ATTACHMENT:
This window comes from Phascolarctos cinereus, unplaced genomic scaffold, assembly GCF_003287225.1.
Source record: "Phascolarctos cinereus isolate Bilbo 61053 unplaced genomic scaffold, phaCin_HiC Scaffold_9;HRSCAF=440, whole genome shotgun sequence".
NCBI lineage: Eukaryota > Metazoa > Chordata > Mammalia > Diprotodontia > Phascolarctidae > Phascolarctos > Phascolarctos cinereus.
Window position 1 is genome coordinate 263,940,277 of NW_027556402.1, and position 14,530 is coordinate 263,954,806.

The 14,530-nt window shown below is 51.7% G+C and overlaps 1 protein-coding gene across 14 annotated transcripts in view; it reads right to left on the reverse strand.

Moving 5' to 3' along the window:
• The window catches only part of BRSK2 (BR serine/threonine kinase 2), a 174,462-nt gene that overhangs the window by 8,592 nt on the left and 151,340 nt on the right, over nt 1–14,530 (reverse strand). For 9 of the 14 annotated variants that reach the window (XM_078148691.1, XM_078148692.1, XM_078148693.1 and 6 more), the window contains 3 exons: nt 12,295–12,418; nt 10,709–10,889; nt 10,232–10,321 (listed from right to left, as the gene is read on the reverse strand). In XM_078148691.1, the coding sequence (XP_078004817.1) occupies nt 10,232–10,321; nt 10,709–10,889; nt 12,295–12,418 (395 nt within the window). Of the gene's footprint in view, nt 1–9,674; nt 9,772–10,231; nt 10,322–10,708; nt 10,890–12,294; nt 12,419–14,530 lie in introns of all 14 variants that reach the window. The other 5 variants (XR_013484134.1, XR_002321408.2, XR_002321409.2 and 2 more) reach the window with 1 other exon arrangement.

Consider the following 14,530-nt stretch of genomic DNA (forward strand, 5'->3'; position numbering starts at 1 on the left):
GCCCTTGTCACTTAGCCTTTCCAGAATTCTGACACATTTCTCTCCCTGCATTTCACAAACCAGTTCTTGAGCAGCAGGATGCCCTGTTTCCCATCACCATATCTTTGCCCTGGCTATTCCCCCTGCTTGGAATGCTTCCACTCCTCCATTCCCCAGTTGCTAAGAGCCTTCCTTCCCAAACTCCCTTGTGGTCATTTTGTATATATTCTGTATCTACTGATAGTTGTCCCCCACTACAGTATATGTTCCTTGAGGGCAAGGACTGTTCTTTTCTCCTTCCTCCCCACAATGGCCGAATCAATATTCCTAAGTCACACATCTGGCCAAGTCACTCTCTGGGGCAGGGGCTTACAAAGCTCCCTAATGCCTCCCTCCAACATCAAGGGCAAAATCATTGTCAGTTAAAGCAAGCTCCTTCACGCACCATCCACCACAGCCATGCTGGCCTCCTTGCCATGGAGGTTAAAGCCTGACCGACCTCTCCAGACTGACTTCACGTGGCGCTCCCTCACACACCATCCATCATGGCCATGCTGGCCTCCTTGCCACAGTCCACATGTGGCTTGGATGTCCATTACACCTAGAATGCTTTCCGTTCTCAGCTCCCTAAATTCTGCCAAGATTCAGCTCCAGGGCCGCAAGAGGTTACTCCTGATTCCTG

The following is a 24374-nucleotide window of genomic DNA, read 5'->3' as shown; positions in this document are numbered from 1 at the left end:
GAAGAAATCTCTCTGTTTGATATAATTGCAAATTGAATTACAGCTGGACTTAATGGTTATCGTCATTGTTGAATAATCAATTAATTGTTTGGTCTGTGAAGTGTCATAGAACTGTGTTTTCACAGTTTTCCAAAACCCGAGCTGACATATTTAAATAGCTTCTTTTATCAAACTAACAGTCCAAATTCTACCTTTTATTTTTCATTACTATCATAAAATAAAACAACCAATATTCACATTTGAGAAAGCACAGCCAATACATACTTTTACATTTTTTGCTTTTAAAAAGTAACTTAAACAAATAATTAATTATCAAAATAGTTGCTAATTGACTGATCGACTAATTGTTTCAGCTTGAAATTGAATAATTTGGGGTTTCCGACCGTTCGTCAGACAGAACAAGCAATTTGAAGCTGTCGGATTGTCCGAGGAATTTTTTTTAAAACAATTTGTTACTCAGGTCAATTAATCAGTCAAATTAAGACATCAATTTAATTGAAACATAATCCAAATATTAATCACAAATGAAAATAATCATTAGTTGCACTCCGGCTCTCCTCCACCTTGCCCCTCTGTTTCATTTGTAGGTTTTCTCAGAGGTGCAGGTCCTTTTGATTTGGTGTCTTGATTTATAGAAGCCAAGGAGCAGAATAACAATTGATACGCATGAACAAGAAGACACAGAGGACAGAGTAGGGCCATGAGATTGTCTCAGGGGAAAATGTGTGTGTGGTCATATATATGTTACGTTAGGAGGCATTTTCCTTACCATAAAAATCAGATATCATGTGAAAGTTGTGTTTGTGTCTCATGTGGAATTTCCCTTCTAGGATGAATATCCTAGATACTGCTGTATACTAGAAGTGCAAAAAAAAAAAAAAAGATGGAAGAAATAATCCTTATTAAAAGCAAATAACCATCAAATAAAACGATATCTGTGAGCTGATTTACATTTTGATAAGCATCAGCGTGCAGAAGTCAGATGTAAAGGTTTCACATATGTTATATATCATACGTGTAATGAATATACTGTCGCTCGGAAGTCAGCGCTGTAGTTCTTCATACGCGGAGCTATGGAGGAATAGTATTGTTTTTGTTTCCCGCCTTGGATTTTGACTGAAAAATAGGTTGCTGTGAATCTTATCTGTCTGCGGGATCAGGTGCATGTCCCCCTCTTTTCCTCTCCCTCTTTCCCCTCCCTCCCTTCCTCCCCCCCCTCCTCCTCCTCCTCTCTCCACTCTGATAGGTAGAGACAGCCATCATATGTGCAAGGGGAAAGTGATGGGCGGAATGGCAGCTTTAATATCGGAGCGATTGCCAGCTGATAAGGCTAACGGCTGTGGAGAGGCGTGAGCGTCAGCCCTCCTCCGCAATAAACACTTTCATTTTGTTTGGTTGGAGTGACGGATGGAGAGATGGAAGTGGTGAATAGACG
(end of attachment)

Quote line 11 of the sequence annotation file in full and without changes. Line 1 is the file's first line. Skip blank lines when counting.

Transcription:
GAAGAAATCTCTCTGTTTGATATAATTGCAAATTGAATTACAGCTGGACTTAATGGTTATCGTCATTGTTGAATAATCAATTAATTGTTTGGTCTGTGAAGTGTCATAGAACTGTGTTTTCACAGTTTTCCAAAACCCGAGCTGACATATTTAAATAGCTTCTTTTATCAAACTAACAGTCCAAATTCTACCTTTTATTTTTCATTACTATCATAAAATAAAACAACCAATATTCACATTTGAGAAAGCACAGCCAATACATACTTTTACATTTTTTGCTTTTAAAAAGTAACTTAAACAAATAATTAATTATCAAAATAGTTGCTAATTGACTGATCGACTAATTGTTTCAGCTTGAAATTGAATAATTTGGGGTTTCCGACCGTTCGTCAGACAGAACAAGCAATTTGAAGCTGTCGGATTGTCCGAGGAATTTTTTTTAAAACAATTTGTTACTCAGGTCAATTAATCAGTCAAATTAAGACATCAATTTAATTGAAACATAATCCAAATATTAATCACAAATGAAAATAATCATTAGTTGCACTCCGGCTCTCCTCCACCTTGCCCCTCTGTTTCATTTGTAGGTTTTCTCAGAGGTGCAGGTCCTTTTGATTTGGTGTCTTGATTTATAGAAGCCAAGGAGCAGAATAACAATTGATACGCATGAACAAGAAGACACAGAGGACAGAGTAGGGCCATGAGATTGTCTCAGGGGAAAATGTGTGTGTGGTCATATATATGTTACGTTAGGAGGCATTTTCCTTACCATAAAAATCAGATATCATGTGAAAGTTGTGTTTGTGTCTCATGTGGAATTTCCCTTCTAGGATGAATATCCTAGATACTGCTGTATACTAGAAGTGCAAAAAAAAAAAAAAAGATGGAAGAAATAATCCTTATTAAAAGCAAATAACCATCAAATAAAACGATATCTGTGAGCTGATTTACATTTTGATAAGCATCAGCGTGCAGAAGTCAGATGTAAAGGTTTCACATATGTTATATATCATACGTGTAATGAATATACTGTCGCTCGGAAGTCAGCGCTGTAGTTCTTCATACGCGGAGCTATGGAGGAATAGTATTGTTTTTGTTTCCCGCCTTGGATTTTGACTGAAAAATAGGTTGCTGTGAATCTTATCTGTCTGCGGGATCAGGTGCATGTCCCCCTCTTTTCCTCTCCCTCTTTCCCCTCCCTCCCTTCCTCCCCCCCCTCCTCCTCCTCCTCTCTCCACTCTGATAGGTAGAGACAGCCATCATATGTGCAAGGGGAAAGTGATGGGCGGAATGGCAGCTTTAATATCGGAGCGATTGCCAGCTGATAAGGCTAACGGCTGTGGAGAGGCGTGAGCGTCAGCCCTCCTCCGCAATAAACACTTTCATTTTGTTTGGTTGGAGTGACGGATGGAGAGATGGAAGTGGTGAATAGACG